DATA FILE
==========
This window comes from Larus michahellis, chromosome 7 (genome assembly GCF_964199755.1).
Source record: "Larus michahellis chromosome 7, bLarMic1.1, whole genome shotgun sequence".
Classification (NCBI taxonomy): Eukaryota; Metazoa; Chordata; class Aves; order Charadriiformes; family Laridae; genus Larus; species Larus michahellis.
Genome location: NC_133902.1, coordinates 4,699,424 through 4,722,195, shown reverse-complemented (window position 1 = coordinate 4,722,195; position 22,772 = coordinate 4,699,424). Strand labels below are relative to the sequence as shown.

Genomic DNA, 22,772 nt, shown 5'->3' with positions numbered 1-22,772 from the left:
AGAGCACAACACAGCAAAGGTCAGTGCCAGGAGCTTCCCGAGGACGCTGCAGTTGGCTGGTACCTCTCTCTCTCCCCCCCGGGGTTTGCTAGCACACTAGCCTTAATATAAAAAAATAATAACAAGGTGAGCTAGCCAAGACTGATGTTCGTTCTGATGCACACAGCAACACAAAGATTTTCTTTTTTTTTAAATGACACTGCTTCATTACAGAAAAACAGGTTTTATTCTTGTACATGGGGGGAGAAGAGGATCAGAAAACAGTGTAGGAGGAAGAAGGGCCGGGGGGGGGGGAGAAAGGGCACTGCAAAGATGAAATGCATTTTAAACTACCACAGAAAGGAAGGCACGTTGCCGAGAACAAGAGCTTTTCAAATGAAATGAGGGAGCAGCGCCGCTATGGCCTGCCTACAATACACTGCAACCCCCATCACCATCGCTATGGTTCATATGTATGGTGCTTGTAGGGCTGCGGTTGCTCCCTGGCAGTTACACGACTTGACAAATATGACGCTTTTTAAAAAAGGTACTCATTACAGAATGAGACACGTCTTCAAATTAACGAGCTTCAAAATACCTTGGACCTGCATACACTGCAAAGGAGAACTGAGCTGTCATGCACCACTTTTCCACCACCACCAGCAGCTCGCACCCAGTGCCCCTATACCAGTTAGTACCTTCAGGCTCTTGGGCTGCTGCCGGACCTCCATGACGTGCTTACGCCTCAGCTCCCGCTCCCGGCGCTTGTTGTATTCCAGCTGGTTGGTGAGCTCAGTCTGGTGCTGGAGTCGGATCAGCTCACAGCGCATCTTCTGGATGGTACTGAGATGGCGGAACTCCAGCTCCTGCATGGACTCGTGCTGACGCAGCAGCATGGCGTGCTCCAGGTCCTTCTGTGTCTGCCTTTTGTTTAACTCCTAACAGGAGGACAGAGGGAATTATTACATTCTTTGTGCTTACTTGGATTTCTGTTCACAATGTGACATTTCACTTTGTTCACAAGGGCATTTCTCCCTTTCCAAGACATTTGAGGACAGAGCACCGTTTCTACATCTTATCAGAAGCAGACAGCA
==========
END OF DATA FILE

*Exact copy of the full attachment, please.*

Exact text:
This window comes from Larus michahellis, chromosome 7 (genome assembly GCF_964199755.1).
Source record: "Larus michahellis chromosome 7, bLarMic1.1, whole genome shotgun sequence".
Classification (NCBI taxonomy): Eukaryota; Metazoa; Chordata; class Aves; order Charadriiformes; family Laridae; genus Larus; species Larus michahellis.
Genome location: NC_133902.1, coordinates 4,699,424 through 4,722,195, shown reverse-complemented (window position 1 = coordinate 4,722,195; position 22,772 = coordinate 4,699,424). Strand labels below are relative to the sequence as shown.

Genomic DNA, 22,772 nt, shown 5'->3' with positions numbered 1-22,772 from the left:
AGAGCACAACACAGCAAAGGTCAGTGCCAGGAGCTTCCCGAGGACGCTGCAGTTGGCTGGTACCTCTCTCTCTCCCCCCCGGGGTTTGCTAGCACACTAGCCTTAATATAAAAAAATAATAACAAGGTGAGCTAGCCAAGACTGATGTTCGTTCTGATGCACACAGCAACACAAAGATTTTCTTTTTTTTTAAATGACACTGCTTCATTACAGAAAAACAGGTTTTATTCTTGTACATGGGGGGAGAAGAGGATCAGAAAACAGTGTAGGAGGAAGAAGGGCCGGGGGGGGGGGAGAAAGGGCACTGCAAAGATGAAATGCATTTTAAACTACCACAGAAAGGAAGGCACGTTGCCGAGAACAAGAGCTTTTCAAATGAAATGAGGGAGCAGCGCCGCTATGGCCTGCCTACAATACACTGCAACCCCCATCACCATCGCTATGGTTCATATGTATGGTGCTTGTAGGGCTGCGGTTGCTCCCTGGCAGTTACACGACTTGACAAATATGACGCTTTTTAAAAAAGGTACTCATTACAGAATGAGACACGTCTTCAAATTAACGAGCTTCAAAATACCTTGGACCTGCATACACTGCAAAGGAGAACTGAGCTGTCATGCACCACTTTTCCACCACCACCAGCAGCTCGCACCCAGTGCCCCTATACCAGTTAGTACCTTCAGGCTCTTGGGCTGCTGCCGGACCTCCATGACGTGCTTACGCCTCAGCTCCCGCTCCCGGCGCTTGTTGTATTCCAGCTGGTTGGTGAGCTCAGTCTGGTGCTGGAGTCGGATCAGCTCACAGCGCATCTTCTGGATGGTACTGAGATGGCGGAACTCCAGCTCCTGCATGGACTCGTGCTGACGCAGCAGCATGGCGTGCTCCAGGTCCTTCTGTGTCTGCCTTTTGTTTAACTCCTAACAGGAGGACAGAGGGAATTATTACATTCTTTGTGCTTACTTGGATTTCTGTTCACAATGTGACATTTCACTTTGTTCACAAGGGCATTTCTCCCTTTCCAAGACATTTGAGGACAGAGCACCGTTTCTACATCTTATCAGAAGCAGACAGCA